CNR, W end of Yellowhead Lake
52°51’00” N 118°33’00” W — Map 83D/15 — Google — GeoHack
Official in BC — Canada
Lucerne was a divisional point on the Canadian Northern and provided the nucleus of a town. After the two railroads were nationalized in 1921, Jasper was chosen as the divisional point of the new Canadian National Railway. At the time both towns had populations approaching 300. By the end of 1924 almost everyone had moved to Jasper, the rails of the yard had been taken up, and Lucerne became a whistle stop on the Canadian National line. The Lucerne railway station, as big as the Jasper station, was demolished after World War II.
During the Second World War, about 100 Japanese nationals were interned at camps at Lucerne, Rainbow, Moose River, Fitzwilliam, and Red Pass. As forced labor, they cleared a new right-of-way on sections of the Yellowhead Highway. In different groups they cut the timber off much of the road toward Tête Jaune Cache and along the river toward McBride on the one hand and toward Blue River on the other. As a diversion from their other activities, they built a tea house in the Lucerne camp and for several years it remained as a curiosity shown off by the few local people.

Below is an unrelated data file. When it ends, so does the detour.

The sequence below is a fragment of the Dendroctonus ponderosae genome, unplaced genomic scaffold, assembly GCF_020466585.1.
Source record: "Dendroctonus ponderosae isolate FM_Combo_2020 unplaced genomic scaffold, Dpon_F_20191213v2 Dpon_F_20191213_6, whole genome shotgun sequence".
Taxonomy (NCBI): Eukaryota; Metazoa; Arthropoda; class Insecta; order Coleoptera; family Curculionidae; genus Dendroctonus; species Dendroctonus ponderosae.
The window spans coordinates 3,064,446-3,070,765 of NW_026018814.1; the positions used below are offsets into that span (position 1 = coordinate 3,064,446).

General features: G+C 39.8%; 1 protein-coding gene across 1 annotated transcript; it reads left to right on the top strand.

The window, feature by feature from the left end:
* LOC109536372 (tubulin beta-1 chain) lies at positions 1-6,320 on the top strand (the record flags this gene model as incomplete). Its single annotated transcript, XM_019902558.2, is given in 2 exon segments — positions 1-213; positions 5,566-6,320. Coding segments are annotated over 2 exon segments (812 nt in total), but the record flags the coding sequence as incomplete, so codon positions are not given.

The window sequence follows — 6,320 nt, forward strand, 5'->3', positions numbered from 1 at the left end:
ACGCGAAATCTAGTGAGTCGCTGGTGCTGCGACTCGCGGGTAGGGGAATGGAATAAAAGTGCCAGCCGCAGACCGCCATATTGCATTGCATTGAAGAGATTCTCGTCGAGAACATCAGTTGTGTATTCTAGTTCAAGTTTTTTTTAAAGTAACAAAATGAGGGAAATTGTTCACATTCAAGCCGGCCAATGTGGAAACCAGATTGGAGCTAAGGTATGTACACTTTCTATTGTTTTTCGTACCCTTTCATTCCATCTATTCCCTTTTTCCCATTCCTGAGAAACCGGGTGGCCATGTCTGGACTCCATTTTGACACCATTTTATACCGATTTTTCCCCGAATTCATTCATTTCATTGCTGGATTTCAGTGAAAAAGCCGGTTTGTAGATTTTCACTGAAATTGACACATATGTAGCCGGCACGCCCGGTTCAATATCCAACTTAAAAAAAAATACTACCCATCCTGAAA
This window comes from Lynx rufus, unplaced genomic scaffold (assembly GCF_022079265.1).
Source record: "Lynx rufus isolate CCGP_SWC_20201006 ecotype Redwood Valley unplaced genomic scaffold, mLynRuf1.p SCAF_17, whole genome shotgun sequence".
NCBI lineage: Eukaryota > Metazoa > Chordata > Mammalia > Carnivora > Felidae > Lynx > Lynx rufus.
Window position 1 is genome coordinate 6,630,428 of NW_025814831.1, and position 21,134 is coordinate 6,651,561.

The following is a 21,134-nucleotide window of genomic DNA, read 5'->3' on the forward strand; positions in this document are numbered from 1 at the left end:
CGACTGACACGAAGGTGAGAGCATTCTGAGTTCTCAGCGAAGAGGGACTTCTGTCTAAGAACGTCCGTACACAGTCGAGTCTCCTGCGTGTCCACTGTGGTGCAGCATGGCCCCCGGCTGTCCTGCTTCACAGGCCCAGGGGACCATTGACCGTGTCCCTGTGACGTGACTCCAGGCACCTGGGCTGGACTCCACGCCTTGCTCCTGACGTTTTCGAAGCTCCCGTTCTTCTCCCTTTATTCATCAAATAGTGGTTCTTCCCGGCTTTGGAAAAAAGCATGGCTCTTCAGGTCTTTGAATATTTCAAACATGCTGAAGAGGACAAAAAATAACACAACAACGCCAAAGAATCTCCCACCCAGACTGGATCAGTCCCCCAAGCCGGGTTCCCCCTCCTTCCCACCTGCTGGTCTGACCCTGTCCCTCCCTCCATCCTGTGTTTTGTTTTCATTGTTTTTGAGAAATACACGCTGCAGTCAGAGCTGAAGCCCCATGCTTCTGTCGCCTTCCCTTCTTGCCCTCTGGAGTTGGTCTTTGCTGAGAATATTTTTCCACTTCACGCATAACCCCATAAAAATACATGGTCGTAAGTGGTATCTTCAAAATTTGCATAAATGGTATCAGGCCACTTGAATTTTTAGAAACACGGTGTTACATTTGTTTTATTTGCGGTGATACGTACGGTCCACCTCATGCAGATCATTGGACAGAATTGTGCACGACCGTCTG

The Lucerne Station post office was open from 1914 to 1926; less than ten cancellation marks are known in collections. A post office was also open at Lucerne from 1942 to 1945; no cancellation marks between those dates are known to exist.
- MacGregor, James Grierson [1905-1989]. Overland by the Yellowhead. Saskatoon: Western Producer, 1974. Internet Archive
- Cavell, Edward and Whyte, Jon. Rocky Mountain madness: a bittersweet romance. Banff: Altitude, 1982
- Topping, William. A checklist of British Columbia post offices. Vancouver: published by the author, 7430 Angus Drive, 1983
- Yellowhead Pass and its people. Valemount, B.C.: Valemount Historic Society, 1984
- Bradley, Ben. “Lucerne no longer has an excuse to exist: Mobility and Landscape in the Yellowhead Pass.” BC Studies, No. 189 (2016):59-75